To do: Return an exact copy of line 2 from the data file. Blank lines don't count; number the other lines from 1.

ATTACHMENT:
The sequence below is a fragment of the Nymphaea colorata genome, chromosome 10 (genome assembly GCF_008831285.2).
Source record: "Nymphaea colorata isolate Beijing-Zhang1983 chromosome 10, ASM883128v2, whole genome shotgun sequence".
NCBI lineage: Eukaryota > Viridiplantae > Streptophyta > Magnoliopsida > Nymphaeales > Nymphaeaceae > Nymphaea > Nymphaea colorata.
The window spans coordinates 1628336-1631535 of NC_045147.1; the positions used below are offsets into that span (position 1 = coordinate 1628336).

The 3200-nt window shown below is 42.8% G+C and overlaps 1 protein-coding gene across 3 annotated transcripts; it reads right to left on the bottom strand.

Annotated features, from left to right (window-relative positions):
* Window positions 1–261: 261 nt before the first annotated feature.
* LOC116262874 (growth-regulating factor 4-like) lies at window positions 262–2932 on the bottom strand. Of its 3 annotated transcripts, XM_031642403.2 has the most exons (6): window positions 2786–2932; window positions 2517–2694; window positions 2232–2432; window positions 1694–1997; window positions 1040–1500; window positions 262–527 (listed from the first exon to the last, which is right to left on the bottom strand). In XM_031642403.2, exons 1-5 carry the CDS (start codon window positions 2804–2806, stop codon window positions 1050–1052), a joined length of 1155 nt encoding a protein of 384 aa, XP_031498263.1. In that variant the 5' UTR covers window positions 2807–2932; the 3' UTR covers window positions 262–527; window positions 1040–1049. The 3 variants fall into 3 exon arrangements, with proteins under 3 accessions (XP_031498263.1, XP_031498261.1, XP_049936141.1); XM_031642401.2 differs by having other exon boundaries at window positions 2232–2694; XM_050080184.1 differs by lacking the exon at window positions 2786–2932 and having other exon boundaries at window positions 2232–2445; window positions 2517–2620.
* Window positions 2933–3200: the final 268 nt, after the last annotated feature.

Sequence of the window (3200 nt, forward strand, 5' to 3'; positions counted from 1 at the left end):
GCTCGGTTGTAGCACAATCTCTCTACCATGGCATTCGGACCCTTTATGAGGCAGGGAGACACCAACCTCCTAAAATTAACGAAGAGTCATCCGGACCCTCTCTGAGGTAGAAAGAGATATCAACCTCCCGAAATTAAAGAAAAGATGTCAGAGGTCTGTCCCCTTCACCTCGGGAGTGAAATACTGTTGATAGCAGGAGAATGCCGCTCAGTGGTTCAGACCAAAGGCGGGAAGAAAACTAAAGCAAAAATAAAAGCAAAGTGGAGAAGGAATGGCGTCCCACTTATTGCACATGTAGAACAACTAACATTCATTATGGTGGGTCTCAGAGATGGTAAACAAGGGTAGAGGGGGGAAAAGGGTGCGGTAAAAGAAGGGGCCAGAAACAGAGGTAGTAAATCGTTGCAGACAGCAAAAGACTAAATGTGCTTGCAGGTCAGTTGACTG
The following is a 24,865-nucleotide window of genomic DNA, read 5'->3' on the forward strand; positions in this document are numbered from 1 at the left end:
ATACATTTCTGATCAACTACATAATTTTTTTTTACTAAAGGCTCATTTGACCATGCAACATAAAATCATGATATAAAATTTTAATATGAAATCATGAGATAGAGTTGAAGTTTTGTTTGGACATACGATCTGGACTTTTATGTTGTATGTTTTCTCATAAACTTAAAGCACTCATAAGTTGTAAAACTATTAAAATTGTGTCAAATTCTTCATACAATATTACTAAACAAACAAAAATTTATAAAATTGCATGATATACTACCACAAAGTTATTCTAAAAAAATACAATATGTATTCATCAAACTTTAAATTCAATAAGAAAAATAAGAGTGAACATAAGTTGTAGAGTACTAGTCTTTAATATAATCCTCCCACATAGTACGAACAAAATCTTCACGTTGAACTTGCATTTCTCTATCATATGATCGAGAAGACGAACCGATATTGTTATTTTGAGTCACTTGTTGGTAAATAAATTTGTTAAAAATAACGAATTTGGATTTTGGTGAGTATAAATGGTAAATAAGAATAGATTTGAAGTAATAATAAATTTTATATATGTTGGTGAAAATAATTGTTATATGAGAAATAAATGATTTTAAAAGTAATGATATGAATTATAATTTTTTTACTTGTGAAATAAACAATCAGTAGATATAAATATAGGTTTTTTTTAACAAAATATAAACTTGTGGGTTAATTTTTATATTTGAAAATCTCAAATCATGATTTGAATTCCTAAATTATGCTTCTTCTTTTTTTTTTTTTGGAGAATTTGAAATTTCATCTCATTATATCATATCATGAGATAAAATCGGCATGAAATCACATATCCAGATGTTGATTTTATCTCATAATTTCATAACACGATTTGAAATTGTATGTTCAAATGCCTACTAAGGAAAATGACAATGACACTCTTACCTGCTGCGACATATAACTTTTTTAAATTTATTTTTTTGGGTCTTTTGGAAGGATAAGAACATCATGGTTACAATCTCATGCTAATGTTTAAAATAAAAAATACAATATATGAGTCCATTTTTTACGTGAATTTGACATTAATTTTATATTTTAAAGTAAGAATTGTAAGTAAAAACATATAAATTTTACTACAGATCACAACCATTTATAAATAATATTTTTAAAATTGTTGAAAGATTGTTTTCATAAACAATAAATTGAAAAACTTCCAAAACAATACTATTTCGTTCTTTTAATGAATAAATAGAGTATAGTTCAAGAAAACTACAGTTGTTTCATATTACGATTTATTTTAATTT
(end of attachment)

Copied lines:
Source record: "Nymphaea colorata isolate Beijing-Zhang1983 chromosome 10, ASM883128v2, whole genome shotgun sequence".